I’ve heard this same question from many people: “Why should I bother reviewing my credit report? Isn’t that only for people who want to know my credit score so as to give me a mortgage, a loan or something of the sort?”
Well, the reality is that your credit report, apart from being a means for creditors and others to know your creditworthiness, is also meant for you to review and to make sure no mistakes were made in the report which could mislead creditors or other people requesting your report, and which could ruin your credit score and creditworthiness.
Since your credit reports are keyed in by people, mistakes are made many times; sometimes certain information is omitted, or there could be conflicting information that’s not 100% accurate.
Here are 4 reasons why you should review your credit report:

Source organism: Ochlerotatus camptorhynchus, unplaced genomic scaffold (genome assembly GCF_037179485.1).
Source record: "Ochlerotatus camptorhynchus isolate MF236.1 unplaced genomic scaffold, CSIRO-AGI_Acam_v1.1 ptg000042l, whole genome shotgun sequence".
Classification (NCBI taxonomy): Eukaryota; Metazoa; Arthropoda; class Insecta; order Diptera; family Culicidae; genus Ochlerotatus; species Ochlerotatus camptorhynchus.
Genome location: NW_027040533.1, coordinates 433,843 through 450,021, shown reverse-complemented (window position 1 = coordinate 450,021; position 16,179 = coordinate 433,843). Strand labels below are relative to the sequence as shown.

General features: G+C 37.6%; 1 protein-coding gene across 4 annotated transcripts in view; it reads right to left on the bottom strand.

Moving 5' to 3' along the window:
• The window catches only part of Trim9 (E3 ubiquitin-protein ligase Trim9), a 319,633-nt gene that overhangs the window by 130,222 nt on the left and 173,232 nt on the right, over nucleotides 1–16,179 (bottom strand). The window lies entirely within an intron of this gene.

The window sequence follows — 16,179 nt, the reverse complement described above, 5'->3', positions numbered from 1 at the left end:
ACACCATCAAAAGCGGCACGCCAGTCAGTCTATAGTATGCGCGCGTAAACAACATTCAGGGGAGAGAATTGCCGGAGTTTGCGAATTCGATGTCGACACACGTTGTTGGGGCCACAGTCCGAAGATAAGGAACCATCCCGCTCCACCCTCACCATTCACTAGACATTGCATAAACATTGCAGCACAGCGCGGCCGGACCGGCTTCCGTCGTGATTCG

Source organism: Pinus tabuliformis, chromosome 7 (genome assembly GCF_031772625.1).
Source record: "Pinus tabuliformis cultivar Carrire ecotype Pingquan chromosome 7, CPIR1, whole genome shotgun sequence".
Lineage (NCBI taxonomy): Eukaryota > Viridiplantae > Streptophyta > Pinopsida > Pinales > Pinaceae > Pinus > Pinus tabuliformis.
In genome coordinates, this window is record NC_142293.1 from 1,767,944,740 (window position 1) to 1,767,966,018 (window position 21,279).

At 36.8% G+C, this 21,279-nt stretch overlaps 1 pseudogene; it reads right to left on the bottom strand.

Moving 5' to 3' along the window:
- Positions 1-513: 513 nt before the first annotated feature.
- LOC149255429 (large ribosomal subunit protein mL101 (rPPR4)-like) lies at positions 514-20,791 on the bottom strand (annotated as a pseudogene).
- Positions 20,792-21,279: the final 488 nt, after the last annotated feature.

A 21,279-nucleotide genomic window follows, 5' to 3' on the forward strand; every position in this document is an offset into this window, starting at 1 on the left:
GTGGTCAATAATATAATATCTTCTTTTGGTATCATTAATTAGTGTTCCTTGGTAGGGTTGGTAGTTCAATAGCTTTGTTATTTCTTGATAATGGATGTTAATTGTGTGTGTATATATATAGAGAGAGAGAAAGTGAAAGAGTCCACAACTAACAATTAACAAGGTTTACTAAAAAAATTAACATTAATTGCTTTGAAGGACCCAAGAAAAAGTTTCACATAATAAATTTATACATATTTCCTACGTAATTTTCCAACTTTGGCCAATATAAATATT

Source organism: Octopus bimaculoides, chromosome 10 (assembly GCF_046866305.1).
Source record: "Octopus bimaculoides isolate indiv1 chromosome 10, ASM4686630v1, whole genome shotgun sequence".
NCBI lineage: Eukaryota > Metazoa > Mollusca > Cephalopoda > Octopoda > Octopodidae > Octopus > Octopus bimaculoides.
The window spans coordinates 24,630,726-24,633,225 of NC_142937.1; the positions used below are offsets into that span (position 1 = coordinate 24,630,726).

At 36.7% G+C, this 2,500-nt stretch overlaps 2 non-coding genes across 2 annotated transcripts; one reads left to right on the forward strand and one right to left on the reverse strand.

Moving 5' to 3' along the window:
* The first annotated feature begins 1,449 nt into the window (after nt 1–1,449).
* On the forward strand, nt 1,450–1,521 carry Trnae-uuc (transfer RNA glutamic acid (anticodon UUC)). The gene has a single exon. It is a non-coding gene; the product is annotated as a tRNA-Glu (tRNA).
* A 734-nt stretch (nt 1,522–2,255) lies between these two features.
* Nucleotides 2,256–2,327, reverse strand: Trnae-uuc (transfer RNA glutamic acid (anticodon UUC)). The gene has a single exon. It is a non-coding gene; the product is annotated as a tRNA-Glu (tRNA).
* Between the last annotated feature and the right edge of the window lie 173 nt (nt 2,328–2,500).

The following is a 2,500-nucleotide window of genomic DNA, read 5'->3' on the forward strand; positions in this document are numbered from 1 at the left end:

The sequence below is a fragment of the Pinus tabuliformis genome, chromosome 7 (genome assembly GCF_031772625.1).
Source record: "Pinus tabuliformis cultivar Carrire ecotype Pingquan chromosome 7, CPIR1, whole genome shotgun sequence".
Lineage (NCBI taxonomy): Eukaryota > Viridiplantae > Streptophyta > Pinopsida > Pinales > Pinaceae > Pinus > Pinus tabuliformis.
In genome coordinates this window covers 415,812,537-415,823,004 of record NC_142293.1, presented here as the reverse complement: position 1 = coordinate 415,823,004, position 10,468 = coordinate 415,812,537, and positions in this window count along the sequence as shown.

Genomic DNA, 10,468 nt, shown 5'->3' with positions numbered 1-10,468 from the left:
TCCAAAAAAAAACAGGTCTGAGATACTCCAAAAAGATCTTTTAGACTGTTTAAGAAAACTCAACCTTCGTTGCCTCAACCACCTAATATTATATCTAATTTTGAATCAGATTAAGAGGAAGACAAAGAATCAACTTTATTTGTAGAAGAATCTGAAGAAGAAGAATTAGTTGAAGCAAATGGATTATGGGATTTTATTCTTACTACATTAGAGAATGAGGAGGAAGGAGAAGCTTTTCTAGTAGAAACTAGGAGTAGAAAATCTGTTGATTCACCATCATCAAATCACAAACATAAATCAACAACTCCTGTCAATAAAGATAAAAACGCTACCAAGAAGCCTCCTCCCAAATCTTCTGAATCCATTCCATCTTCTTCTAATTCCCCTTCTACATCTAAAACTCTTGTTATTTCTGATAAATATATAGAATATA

1. To prevent identity theft. By reviewing your credit report, you can make sure no other accounts which are not yours have been added to your name, and there are no unauthorized transactions on your active accounts. New accounts that have been opened in your name without your knowledge is the first sign of someone stealing your identity, and that can have disastrous results as you will be responsible for all the debts held in your name. You can also monitor your spending and make sure you are not accumulating debt in any of your accounts.
Gregory Meyer, Community Relations Manager of Meriwest Credit Union, told GET.com that he checks his own report two to three times a year, each time from a different bureau, mainly to prevent identity theft since he travels quite frequently and makes purchases over the internet.
"People need to watch their checking and credit card statements more closely. You can prevent a lot of ID theft like that. ID theft is more likely to show up in accounts that are currently active than on new accounts started by an ID thief that may be caught by checking the credit report," Gregory added.